Check the employee handbook. Is there a provision for medical leave? Make sure the description includes substance abuse and mental health problems as possible reasons for temporary medical leave.
On a bulletin board or other common area, list statistics for substance abuse in your industry. Include local resources for counseling, detox and support groups for recovering alcohol and drug users. This is an excellent way to let your employees and co-workers know they have places to go for help without directly confronting anyone.
If you’ve noticed specific behavior that is causing you to feel worried about a trusted colleague, take some time to gather observations. You can then take your concerns to the human resources department or your supervisor and lay out why you are concerned about your colleague and friend. You can (and should!) also enlist the help of both HR and your supervisor when implementing the tactics to create a supportive environment described above. That way, you’ll ensure the entire company works towards a culture that is free of shame and potential triggers.
Though going through the proper reporting channels in your workplace is always recommended, you may still want to reach out to your colleague for a one-on-one conversation. Before you do so, be honest with yourself and examine your relationship with this person. Have you previously shared information about your personal lives? Do you generally get along? Do you feel there is a mutual sense of trust? If the answer to any of these questions is no, you may not be in a place to step in effectively.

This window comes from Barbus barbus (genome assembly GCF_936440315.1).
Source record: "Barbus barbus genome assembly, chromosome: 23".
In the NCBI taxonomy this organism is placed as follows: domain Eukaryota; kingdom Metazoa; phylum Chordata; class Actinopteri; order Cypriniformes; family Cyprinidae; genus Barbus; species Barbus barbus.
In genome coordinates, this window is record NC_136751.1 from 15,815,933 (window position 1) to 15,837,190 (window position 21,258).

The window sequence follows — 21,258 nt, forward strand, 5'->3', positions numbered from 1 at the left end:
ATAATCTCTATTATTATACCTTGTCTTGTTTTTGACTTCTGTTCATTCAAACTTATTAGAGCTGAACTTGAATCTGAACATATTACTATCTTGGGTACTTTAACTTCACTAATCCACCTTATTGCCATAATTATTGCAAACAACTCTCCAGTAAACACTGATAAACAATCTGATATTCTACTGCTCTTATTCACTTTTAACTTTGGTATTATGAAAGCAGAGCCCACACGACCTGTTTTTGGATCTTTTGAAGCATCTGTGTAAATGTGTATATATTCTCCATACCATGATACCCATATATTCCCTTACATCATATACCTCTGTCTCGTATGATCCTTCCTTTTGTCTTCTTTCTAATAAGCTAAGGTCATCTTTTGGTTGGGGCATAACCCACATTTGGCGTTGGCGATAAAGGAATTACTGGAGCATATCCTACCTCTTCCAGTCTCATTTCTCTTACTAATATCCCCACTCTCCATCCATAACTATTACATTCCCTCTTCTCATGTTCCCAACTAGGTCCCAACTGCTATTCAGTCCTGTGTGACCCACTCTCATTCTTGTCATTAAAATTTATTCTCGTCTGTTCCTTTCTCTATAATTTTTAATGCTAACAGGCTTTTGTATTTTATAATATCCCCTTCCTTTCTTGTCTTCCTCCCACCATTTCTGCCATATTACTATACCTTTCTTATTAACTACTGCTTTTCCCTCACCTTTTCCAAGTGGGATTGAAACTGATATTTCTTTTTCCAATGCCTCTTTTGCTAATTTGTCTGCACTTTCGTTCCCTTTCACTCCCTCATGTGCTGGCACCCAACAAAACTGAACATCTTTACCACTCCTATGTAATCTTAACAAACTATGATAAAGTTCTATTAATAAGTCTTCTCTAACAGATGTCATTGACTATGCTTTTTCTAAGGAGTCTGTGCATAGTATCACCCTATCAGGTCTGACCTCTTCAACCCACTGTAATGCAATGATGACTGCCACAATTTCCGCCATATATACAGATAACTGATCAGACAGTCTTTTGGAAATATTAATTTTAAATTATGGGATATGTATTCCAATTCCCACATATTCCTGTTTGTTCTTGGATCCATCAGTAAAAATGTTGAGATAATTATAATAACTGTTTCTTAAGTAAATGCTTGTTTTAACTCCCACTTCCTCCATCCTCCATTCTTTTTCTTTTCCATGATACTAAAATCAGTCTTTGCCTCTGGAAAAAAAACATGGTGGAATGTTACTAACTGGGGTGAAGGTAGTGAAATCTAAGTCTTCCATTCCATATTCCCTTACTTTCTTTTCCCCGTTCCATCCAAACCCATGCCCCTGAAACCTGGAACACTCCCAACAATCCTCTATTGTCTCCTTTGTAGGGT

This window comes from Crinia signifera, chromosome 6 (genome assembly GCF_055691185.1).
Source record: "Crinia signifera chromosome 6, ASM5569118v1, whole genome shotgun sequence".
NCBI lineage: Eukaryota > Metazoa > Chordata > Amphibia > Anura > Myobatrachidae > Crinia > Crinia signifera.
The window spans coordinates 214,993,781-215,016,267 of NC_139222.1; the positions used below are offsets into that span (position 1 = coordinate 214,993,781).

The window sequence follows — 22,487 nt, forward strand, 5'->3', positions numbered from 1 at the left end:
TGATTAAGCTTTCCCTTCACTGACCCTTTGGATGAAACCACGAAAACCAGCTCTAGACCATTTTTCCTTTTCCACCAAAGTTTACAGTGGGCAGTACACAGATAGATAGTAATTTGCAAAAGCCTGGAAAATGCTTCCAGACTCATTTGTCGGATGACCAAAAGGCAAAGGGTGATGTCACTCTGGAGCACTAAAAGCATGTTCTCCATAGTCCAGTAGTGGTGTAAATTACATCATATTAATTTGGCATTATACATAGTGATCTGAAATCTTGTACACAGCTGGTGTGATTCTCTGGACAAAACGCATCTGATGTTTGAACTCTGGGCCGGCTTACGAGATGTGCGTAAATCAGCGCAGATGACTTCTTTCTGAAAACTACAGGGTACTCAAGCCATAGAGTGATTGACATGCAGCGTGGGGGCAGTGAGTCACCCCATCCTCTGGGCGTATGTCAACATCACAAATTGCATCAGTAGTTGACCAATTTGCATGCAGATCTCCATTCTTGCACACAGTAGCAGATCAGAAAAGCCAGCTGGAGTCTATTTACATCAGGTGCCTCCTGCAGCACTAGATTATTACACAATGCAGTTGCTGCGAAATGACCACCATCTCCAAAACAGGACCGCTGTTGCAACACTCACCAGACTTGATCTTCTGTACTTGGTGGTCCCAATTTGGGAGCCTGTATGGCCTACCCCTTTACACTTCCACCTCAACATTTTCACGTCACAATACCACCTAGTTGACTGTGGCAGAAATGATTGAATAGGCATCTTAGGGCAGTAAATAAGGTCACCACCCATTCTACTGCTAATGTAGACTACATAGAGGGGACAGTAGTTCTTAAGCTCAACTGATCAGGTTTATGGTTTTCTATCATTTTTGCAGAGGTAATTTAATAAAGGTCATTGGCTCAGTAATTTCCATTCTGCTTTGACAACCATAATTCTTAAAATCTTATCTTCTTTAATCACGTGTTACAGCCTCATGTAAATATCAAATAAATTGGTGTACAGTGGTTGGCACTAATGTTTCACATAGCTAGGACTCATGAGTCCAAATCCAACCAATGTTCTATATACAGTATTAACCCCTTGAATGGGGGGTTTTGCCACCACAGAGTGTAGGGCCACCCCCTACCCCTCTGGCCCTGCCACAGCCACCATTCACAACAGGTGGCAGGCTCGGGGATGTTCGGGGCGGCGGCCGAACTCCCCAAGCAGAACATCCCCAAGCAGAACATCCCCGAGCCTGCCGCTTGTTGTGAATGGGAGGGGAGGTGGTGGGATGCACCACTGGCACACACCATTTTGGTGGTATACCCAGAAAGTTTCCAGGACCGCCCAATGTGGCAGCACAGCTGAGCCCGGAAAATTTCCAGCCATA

If you do decide to speak to them directly, be sure to keep your tone supportive and non-confrontational, emphasizing your desire to help above everything else. If your co-worker denies having a problem, it’s possible you made a mistake. On the other hand, your friend may just not be ready to address a true substance abuse problem. Leave the conversation on a note of trust, offering more opportunities for discussion if he or she should want that.
Opening Doors into Outpatient Rehab
Substance abuse struggles can lead to failures at work and fear of losing a job. But for an employee who is dedicated to keeping a job he or she loves, the path to recovery doesn’t have to be at odds with maintaining a career and fulfilling duties at work.
While inpatient rehab stays of 90 days are common, they may make it impossible for the client to keep up with work obligations. However, there is encouraging news from studies that indicate outpatient addiction treatment can be just as effective as inpatient. The schedule of three 3-hour sessions per week in an intensive outpatient program — like those at Exis Recovery — provides a strong basis for beginning a new sober life while still allowing plenty of time for the workplace.
As an employer, you can share information about the benefits of outpatient treatment and make reasonable accommodations to work schedules in order to allow your employees to attend the treatment they need.
With the proper support from both their employer and their colleagues, a person struggling with addiction may find that the right treatment can mesh with his or her work goals and lead to positive change in both their personal and professional lives.